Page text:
In order to meet the demand of the cryptocurrency bubble, hardware manufacturers have increased manufacturing of “riser cards”. A riser card allows bulky expansion cards such as graphics cards to attach to a motherboard without being inhibited by a shortage of space on the motherboard.
The demand for video cards and riser cards have risen dramatically due to the cryptocurrency craze. Many mining programs are able to use the graphics processing unit (GPU) instead of a CPU. Graphics cards require a relatively small space and are easier to install compared to CPU chipsets.
The problem is that a large proportion of these peripherals are being manufactured and bought solely to mine cryptocurrencies.
I will firmly stand with my prediction that fundamentals will drive the price of cryptocurrencies much lower in the long run (you can’t engineer scarcity, a fundamental property of money, from software). In the short term, however, psychology and leverage-fueled speculation has ushered in this era of wastefulness.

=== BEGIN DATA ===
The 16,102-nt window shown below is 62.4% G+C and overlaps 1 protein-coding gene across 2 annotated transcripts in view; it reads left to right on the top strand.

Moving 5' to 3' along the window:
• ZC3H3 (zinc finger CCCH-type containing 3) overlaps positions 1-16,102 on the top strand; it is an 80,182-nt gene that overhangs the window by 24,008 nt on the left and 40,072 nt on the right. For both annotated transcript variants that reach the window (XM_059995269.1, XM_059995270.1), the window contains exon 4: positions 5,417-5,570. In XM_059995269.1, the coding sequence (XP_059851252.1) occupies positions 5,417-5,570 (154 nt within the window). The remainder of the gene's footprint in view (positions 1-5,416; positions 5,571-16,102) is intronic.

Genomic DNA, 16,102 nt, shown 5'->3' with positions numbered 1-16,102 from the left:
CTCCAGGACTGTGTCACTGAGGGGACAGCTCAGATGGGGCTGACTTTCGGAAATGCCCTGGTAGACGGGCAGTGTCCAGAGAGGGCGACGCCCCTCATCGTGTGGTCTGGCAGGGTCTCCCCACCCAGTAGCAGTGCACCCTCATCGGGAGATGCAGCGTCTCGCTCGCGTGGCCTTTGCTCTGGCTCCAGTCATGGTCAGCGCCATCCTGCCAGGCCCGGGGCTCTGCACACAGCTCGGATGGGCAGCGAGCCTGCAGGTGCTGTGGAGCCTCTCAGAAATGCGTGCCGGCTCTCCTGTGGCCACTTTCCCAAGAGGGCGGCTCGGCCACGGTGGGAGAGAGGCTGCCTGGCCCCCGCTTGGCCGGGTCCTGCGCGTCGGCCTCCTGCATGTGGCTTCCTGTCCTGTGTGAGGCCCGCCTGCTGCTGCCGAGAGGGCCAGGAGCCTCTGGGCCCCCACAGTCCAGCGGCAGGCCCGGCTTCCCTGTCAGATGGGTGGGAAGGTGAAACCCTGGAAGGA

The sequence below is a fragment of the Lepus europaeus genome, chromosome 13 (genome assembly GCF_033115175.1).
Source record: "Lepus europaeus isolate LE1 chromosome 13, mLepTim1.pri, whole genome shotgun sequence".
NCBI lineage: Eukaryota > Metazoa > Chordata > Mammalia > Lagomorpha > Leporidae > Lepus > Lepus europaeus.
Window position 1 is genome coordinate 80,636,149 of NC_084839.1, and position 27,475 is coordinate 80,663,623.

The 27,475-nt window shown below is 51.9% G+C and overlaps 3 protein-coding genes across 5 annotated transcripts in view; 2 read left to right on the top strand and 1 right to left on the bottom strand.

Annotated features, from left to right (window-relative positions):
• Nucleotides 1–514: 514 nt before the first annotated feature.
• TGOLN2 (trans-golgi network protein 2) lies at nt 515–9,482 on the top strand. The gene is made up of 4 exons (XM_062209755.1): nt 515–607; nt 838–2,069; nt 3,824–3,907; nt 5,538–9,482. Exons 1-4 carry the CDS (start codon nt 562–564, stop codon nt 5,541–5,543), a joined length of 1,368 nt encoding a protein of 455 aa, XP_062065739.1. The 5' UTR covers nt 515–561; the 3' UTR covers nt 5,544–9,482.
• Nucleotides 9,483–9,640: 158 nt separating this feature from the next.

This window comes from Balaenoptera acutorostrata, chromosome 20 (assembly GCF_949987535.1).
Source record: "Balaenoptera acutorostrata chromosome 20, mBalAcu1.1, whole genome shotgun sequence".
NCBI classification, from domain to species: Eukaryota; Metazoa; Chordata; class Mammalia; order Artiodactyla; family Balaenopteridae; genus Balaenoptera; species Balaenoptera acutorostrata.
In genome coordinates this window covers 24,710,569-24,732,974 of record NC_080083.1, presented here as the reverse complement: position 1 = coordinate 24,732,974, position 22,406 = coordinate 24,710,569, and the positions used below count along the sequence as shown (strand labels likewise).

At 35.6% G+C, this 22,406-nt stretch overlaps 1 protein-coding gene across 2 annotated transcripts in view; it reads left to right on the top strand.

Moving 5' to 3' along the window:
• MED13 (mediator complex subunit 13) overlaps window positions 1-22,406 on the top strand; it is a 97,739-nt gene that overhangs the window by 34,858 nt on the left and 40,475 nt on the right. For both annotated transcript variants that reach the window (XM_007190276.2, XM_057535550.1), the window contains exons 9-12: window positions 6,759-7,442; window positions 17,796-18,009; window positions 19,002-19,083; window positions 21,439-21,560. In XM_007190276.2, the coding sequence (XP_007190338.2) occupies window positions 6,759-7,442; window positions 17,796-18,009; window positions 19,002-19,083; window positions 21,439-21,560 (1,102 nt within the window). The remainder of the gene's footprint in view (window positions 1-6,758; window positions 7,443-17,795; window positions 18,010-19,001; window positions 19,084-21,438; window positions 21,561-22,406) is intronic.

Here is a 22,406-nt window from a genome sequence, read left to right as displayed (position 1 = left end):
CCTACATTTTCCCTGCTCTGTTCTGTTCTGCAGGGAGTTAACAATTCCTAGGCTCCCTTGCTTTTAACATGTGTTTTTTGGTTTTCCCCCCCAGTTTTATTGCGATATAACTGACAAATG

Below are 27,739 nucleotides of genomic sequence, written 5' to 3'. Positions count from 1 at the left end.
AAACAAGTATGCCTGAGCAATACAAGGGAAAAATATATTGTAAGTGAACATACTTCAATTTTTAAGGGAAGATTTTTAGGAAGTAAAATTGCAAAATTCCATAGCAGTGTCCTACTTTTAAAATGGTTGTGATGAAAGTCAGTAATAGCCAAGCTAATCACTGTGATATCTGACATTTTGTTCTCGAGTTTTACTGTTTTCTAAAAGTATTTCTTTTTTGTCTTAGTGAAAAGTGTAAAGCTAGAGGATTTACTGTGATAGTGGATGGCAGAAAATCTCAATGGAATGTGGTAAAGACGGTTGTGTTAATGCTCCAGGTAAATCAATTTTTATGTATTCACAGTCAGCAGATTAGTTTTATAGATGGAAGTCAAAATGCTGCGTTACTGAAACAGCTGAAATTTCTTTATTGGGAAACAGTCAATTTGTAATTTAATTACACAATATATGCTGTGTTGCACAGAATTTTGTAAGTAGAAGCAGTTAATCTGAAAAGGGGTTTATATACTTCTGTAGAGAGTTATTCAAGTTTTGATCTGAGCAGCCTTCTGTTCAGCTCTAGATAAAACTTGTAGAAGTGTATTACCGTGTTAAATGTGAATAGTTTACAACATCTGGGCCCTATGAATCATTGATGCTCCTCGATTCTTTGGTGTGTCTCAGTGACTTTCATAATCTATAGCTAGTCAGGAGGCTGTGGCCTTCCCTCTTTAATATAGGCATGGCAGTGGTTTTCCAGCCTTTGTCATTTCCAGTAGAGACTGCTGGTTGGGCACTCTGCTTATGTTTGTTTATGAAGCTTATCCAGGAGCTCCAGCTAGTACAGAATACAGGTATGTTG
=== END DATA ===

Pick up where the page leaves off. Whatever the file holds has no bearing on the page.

Nearly $400 million annually is spent on infrastructure to mine BitCoin. This means $400 million annually is diverted away from investment into more fundamentally sound technology using the blockchain. Millions are spent on needless hardware, which will undoubtedly start hitting the landfills when BitCoin and other cryptocurrencies reach their real market value. The energy and hardware upkeep costs to continue mining will become unprofitable, and one can only hope all the excess video cards and riser cards will be repurposed for something more useful.
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Despite my realistic outlook on cryptocurrencies, there is no reason to ignore taking advantage of the short term bubble at no risk. Check out my guide to automatically mining Monero while away from your home and work computers.